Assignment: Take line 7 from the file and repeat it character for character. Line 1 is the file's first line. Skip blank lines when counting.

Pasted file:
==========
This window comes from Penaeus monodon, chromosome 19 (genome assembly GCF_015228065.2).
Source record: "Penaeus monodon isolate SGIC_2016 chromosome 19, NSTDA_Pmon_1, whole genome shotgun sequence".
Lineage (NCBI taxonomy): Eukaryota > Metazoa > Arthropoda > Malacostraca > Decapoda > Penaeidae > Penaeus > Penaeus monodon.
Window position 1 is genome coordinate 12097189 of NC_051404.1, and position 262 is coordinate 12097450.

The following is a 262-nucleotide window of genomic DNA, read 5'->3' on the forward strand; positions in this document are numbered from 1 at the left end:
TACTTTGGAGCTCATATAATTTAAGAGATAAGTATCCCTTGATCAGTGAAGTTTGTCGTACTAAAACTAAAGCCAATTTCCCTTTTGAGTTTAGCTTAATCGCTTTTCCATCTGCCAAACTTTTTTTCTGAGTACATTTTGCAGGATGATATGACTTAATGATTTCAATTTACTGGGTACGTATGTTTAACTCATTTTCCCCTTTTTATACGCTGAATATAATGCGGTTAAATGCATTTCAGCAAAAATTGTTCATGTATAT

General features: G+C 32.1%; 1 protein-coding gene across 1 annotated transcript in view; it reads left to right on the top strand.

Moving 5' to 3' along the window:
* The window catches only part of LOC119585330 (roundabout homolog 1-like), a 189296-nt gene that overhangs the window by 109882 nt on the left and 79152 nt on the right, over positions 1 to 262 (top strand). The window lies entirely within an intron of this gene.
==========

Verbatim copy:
General features: G+C 32.1%; 1 protein-coding gene across 1 annotated transcript in view; it reads left to right on the top strand.